Councilor Richard Conti, elected in 1997, is one of five senior Albany Common Council members who are not running for another term this year. A Haitian-American artist is among emerging candidates for Conti’s Sixth Ward seat.
Richard-Olivier Marius describes himself as a progressive Democrat as well as an anthropologist and social scientist, who has been involved with humanitarian work around the world.
"I am qualified to run, the Board of Elections has OKed my candidacy. So I think anybody who has a good idea, and good intentions to help the community should certainly run and not be intimidated by anyone or anything."
In 2017, Marius co-founded the Staten Island Democratic Socialists of America branch. The full-time employee of the New York State Senate first came to Albany a decade ago to serve as a Senate intern. He believes he is uniquely qualified to fill Conti's seat.
"My experiences have always been at the New York State Senate. And I'm hoping that, having moved in and out of Albany, living in South Africa as a humanitarian worker, participating in the United States Peace Corps program, in a country called Swaziland, living in Paris as a master's student, where I got the chance to work with asylum seekers and refugees. And returning to Albany, and settling down, it's time to settle down. And I think, in the long run, participating in community groups, running for office and many different ways, is a good way to feel at home."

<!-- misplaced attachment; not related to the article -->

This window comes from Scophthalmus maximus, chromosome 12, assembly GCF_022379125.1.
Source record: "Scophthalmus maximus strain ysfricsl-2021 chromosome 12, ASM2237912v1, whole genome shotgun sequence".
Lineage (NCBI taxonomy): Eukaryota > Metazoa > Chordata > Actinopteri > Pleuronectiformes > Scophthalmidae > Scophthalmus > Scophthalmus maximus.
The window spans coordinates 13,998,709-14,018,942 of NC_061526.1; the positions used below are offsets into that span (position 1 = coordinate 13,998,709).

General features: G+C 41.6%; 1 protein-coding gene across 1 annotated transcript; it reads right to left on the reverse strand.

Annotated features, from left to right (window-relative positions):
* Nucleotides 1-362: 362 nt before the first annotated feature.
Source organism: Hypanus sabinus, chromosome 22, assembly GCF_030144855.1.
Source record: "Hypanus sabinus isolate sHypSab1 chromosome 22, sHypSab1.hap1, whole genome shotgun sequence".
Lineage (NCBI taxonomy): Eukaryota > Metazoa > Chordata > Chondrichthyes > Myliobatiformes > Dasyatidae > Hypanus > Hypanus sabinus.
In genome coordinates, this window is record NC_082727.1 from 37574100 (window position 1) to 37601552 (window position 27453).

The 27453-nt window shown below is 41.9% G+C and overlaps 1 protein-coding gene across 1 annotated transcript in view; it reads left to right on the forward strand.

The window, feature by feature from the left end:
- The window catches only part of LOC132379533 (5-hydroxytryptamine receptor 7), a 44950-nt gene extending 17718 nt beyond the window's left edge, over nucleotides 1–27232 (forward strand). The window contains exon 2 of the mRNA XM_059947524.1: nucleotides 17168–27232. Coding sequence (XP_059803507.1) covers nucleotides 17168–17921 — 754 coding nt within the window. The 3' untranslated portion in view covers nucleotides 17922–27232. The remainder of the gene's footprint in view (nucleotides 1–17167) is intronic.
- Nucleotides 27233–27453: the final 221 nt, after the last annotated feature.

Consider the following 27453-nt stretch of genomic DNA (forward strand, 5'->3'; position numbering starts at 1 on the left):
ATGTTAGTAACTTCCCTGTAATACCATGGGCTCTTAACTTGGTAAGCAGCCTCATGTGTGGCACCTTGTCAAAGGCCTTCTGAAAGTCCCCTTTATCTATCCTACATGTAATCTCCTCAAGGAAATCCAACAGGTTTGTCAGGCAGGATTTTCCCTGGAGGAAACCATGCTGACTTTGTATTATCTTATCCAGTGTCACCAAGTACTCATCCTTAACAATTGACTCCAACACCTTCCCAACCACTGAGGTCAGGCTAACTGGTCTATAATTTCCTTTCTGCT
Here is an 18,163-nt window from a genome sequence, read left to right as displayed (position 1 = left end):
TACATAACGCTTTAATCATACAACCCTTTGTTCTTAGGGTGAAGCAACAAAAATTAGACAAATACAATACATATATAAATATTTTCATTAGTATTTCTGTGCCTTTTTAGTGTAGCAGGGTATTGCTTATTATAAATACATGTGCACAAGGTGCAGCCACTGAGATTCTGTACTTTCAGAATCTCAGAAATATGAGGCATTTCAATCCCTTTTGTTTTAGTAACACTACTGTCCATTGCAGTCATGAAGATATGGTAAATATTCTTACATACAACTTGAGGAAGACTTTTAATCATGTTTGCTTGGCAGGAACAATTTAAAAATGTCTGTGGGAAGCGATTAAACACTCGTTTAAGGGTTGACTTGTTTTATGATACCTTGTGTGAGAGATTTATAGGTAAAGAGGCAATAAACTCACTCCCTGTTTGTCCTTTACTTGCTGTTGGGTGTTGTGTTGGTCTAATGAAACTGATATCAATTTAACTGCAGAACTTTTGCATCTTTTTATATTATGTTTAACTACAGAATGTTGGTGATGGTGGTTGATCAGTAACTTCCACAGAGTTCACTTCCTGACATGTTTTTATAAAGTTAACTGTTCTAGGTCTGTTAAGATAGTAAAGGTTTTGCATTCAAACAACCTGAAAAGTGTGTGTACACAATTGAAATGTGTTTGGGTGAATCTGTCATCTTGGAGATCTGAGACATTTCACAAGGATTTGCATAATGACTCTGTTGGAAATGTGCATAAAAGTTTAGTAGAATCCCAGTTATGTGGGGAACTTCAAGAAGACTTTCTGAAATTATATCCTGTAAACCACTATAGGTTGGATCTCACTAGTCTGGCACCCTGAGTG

As a candidate, Marius says he will fight for equity along racial lines in accord with a five-point program.
"I want to slash personal debts, and boost family savings. I want to guarantee full access to public services, our to protect small business owners and startups develop a clean and beautiful environment and establish safe and walkable streets."
Marius has run for office before, making a 2019 bid for New York's 11th congressional district on Staten Island.
"And I was pushing for Medicare for All I was pushing for universal basic income and other progressive ideas to help struggling white people, and struggling Black people have the light of day to finally get concrete policies passed."
Marius pulled out of the race against then-Democratic Rep. Max Rose after Rose agreed to support an impeachment inquiry into President Donald Trump.
If elected to the council, Marius has some policy changes in mind he claims would help the city's working poor, including single-payer universal health coverage to supplement Medicaid and cutting fines and fees.
"One policy idea that I'd really like to see happen, is maybe having property taxes be based on income. I want to cancel the waste collection fee program. And all city fines and fees or as many as possible should also be based on income level. Property taxes, city fines and fees, these things should be based on income. Right now, for example, I believe for double parking, it's $35. That's, you know, for somebody like me, that's peanuts, I'll double park every single day, people who are more, who are suffering, financially $35 is a lot."
Marius is also supporting Lukee Forbes' upstart mayoral campaign. Democratic Mayor Kathy Sheehan is seeking a third term.
Three others have declared candidacies for the 6th Ward: Jeff Mayo, Gabriella Romero and Ford McLain.
Albany's 6th Ward includes the Center Square neighborhood, encompassing Washington Park on its west side running from South Lake Avenue southeast to South Swan Street, bordered on the southwest by Myrtle Avenue and on the northeast by State Street and Washington Avenue.